I’d better stop now, too many smilies in this comment.

    • dearrosie says:

      Hello Val,
      Thanks for all the smiles 🙂

      If you think about it this way: you’re at work where you speak, read and write in English all day, and when you take your lunch break you can easily forget that you work at a Museum, and that August is the month when Europeans go on their vacations so there are often more tourists than locals walking in our galleries

      Yes the pink stuff is beetroot. Known as beet in this country.

  13. A beautiful garden to share delicious food with family and friends. Reminds me of great times with family back home. Thanks for sharing! Have a great weekend.

  14. souldipper says:

    Yum, your salad look delish. I just got home from volunteering at the Theater and I’m starving. The dozen fresh cherries and delicious banana didn’t fill the empties. Spare me from going to that cupboard for more chocolate covered ginger! I will NOT do it. Sprouts! I’ll munch on sprouts. I even like them better than something sweet!

    • dearrosie says:

      Hi Amy,
      The salad was delish. It’s more or less what I bring to work every day – fresh fruit and veggies (steamed or raw) from the farmer’s market with a bit of rice or pasta.
      If you didn’t live so far away I’d be more than happy to give you a plate of dinner and spare you going to the cupboard for the chocolate covered ginger. But now that you’ve mentioned it, I think I’ll also go to that cupboard for the Chocolate covered ginger….I love them … especially the kind Trader Joes sell….

  15. Kathy says:

    How nice to be able to sit outside for a wonderful picnic lunch. Also interesting about the different perspective of workers in the museum. You know all about the many Europeans visiting…your friend probably knows other things. How fun that you can share different aspects with one another!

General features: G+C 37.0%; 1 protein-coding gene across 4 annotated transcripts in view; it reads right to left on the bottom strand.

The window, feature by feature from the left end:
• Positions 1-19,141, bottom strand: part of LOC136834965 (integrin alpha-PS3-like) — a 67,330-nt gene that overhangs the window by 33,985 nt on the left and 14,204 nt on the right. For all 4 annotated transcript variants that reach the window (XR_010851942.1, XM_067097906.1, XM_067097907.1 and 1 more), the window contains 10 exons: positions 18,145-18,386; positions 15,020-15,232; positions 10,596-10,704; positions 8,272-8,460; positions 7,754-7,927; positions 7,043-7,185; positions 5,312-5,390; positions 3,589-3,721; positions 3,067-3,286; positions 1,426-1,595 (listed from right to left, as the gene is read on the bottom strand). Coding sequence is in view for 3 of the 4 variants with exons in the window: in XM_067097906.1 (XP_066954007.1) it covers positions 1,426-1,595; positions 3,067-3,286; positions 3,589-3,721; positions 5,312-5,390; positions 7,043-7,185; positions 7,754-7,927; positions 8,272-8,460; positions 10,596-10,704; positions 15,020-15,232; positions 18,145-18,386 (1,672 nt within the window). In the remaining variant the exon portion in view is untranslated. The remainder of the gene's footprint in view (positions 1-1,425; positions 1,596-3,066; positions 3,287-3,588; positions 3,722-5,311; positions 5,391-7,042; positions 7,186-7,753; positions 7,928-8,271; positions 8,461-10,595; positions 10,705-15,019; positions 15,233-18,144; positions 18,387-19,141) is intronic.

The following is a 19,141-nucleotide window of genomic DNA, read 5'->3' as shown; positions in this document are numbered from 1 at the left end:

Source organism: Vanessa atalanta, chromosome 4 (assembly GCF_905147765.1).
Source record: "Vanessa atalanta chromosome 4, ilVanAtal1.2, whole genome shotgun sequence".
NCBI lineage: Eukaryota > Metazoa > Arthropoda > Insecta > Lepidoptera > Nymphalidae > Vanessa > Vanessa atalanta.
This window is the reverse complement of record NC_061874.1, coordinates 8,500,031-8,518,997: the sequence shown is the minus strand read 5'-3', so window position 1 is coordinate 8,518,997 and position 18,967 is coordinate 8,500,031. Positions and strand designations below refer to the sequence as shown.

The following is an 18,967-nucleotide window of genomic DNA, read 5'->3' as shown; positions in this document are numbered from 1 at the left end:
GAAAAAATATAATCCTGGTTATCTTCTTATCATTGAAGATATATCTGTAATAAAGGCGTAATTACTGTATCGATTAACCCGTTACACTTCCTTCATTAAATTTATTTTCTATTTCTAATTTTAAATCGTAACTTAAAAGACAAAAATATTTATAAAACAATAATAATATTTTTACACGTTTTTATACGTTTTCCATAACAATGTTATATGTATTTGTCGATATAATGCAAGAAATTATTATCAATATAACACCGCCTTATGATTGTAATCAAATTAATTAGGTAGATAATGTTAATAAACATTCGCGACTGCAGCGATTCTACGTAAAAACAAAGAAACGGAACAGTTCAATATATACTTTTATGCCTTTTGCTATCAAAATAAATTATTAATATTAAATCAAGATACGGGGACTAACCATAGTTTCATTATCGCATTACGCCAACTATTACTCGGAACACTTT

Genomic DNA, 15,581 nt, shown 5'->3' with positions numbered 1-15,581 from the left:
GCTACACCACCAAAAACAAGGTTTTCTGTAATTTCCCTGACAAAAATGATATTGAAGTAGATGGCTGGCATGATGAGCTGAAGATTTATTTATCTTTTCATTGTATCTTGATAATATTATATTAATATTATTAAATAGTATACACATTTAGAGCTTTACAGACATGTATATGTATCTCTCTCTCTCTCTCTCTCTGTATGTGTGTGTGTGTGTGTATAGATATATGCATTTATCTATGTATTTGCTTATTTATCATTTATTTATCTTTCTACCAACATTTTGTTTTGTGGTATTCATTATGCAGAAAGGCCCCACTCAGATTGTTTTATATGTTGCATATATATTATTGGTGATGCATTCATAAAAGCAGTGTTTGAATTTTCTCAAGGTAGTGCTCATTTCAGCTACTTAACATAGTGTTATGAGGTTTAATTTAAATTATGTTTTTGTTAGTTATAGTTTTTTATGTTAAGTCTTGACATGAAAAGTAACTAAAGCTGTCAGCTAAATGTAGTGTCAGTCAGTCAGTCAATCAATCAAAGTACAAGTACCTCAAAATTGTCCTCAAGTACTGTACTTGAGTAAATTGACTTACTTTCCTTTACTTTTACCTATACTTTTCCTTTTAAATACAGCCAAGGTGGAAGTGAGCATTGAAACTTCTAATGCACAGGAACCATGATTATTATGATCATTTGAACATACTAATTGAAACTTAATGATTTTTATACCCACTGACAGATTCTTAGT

• dearrosie says:

      Thank you for understanding the situation Kathy. I see the visitors every day so I know that August means many European tourists, while my friend is sitting at her desk working to deadlines that don’t include visitors to the Museum.

      I eat my lunch outside in the garden every day. Today I went to the back of an office building far away from manicured lawns and flower beds and hoped the deer would come by. We’ve seen them a few times early in the morning the past week. This morning a large buck was standing in the road.

  16. Dinah says:

    Everything you do impresses me, Rosanne!
    Love, Dinah

    • dearrosie says:

      Thank you dear Dinah. 🙂
      Ever since the Good Greatsby left the comment about “someone’s in the kitchen with Dinah” I can’t get rid of that earworm…Next time we have lunch we’ll have to sing it.

  17. sonali says:

    You have a beautiful place outside the museum. Nice sit out for a lunch, accompanied by a friend, Awesome! Its great that you admire the differences that the visitors bring along – differences in culture, language, appearance and everything. Keep going! 🙂

    • dearrosie says:

      Hi Sonali,
      I’m very fortunate to be able to disappear in the garden at lunch time. It’s so calming to sit under those trees and listen to the wind blowing …

      I enjoy that every visitor to the museum brings something unique of their culture or language with them.

  18. Eating under a tree with a good friends sounds like a fun and relaxing time. The nice thing about being in places like L.A and other main U.S, cities is that you get to meet people of different culltures. There is always something new and fascinating to learn. Have a great week.

    • dearrosie says:

      Hi IT,
      Are you able to eat your lunch outside under a tree when you’re at work? It’s so relaxing you can pretend you’re on vacation.

      It’s true that when one meets people from different cultures one can learn so much from them. I’m fortunate that the museum is in such a large city.

      I hope you’re feeling better.

  19. Do you have a spam issue on this site; I also am a blogger, and I was curious about your situation; many of us have
    created some nice methods and we are looking to exchange methods with other folks, be sure to shoot me
    an email if interested.

I'd be delighted if you left me a comment

Fill in your details below or click an icon to log in: Logo

You are commenting using your account. Log Out /  Change )

Google photo

You are commenting using your Google account. Log Out /  Change )

Twitter picture

You are commenting using your Twitter account. Log Out /  Change )

Facebook photo

You are commenting using your Facebook account. Log Out /  Change )

Connecting to %s